I decided to split the answer: on APJ I answered why I comment when I comment, and here I’ll tell why I don’t.

    On those blogs where I usually comment I might skip a post for two reasons: either I am not present online for anything not work-related at all, and then a backlog of posts gets so big that I have time only to read but not to comment. And the second reason is when my friends right about natural perfumes or small indie brands that I do not like - then I follow the wisdom and “say nothing.”

    There are also some blogs, which I might read (or rather look through), mostly for information or sometimes out of curiosity but I almost never comment there for one of the following reasons:
    1) the blogger does not respond to/acknowledges comments (my or others’) - why would I keep talking to somebody who doesn’t want to talk? :)

    2) “commercial” blogs: I do not mind banners but I do not trust “infomercials.”

    3) the blogger has never commented on my posts: it’s not as much quid pro quo but rather a general idea: if I have never written anything that would nudge that person to engage into the conversation with me on my territory, I shouldn’t probably impose and make them to react to my comments on their.

    The disparity between viewers and commenters still baffles me. I keep explaining to myself that most of the views are not real, that it’s just some random hits from the Search Engine :)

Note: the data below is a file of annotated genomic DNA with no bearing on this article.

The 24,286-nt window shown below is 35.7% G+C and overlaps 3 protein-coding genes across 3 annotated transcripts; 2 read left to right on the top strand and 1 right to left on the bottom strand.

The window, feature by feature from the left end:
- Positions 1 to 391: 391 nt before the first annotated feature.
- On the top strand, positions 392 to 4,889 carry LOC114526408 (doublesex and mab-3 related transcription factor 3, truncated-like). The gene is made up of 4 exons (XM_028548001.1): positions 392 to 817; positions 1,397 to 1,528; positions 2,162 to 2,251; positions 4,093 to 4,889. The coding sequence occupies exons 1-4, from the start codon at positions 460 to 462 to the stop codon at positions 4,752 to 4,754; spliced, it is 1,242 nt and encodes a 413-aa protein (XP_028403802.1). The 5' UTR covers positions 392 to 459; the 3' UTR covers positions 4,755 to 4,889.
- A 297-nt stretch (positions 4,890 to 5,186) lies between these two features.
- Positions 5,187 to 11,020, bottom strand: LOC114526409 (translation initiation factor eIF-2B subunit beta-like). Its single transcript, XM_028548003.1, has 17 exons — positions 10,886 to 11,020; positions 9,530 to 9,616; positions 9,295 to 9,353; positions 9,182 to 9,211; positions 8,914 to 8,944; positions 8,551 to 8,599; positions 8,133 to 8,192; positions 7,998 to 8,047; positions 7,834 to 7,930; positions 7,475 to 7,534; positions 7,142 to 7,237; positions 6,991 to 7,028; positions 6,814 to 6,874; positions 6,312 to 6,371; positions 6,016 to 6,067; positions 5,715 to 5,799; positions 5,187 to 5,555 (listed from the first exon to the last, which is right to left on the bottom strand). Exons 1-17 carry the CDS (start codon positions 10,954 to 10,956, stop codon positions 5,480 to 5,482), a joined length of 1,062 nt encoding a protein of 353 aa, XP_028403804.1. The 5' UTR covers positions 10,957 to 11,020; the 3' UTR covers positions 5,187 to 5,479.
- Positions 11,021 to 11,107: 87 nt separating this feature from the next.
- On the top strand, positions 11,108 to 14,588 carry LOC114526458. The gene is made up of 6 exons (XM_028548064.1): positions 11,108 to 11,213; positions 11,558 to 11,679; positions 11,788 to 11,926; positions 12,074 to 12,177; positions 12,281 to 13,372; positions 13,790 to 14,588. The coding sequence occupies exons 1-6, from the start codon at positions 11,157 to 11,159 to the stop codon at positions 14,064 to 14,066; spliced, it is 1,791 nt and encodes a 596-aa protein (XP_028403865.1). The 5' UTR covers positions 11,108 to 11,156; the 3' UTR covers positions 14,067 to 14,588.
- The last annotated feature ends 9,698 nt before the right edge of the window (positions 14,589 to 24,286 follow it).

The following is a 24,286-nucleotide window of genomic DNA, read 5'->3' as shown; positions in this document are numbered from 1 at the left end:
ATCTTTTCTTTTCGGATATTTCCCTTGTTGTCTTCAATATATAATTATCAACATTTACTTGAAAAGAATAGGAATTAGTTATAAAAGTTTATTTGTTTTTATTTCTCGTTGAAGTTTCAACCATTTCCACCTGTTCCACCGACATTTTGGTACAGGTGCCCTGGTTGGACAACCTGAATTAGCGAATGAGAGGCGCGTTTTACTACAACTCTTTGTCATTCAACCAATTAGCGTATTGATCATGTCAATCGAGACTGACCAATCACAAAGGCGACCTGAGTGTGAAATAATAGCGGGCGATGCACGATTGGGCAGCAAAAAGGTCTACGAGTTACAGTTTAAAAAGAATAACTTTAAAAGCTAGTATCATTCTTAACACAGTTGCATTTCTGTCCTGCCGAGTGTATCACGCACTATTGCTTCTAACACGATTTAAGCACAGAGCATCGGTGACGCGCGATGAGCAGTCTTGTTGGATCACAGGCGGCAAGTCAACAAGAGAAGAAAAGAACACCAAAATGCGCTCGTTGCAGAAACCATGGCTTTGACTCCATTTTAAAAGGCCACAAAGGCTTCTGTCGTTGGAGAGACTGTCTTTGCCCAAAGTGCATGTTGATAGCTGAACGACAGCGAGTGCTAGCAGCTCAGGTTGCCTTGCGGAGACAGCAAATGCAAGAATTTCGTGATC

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    1. Hi Undina,

      Thanks for your detailed and carefully thought out responses to both posts! I enjoyed your contribution on Val's piece as to why you DO comment, and share several of your reasons.

      Indeed I think we follow a similar approach generally in our own commenting MO, for those are the very reasons I DON'T comment either, especially not on 'informercials', of which I am becoming increasingly aware. I also don't like blogs when they have been completely colonised by ads, such that the actual post text is relegated to a small landing strip in the middle.

      Oh, and I have one more reason for not commenting - a particular kind of blog template. I struggle with whichever one presents posts as little boxes, maybe 4-6? to a screen simultaneously, whereas I much prefer a straightforward linear approach. The other way I am not even sure which is the most recent post.

      Yes, the disparity between viewers and commenters on my last post really baffles me. I can only think it is because the perfume house featured was unknown to everyone. A few non-perfumista friends came through and said they enjoyed it, and to be fair many of the perfume houses I feature on the blog are unknown to them. I would be gutted to think most of those 300 odd were random hits from a search engine, though I guess it is always possible, hehe!

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    2. Yup, exactly what Undina said, except I did read your blog first, but went to comment on Val's post before yours 😊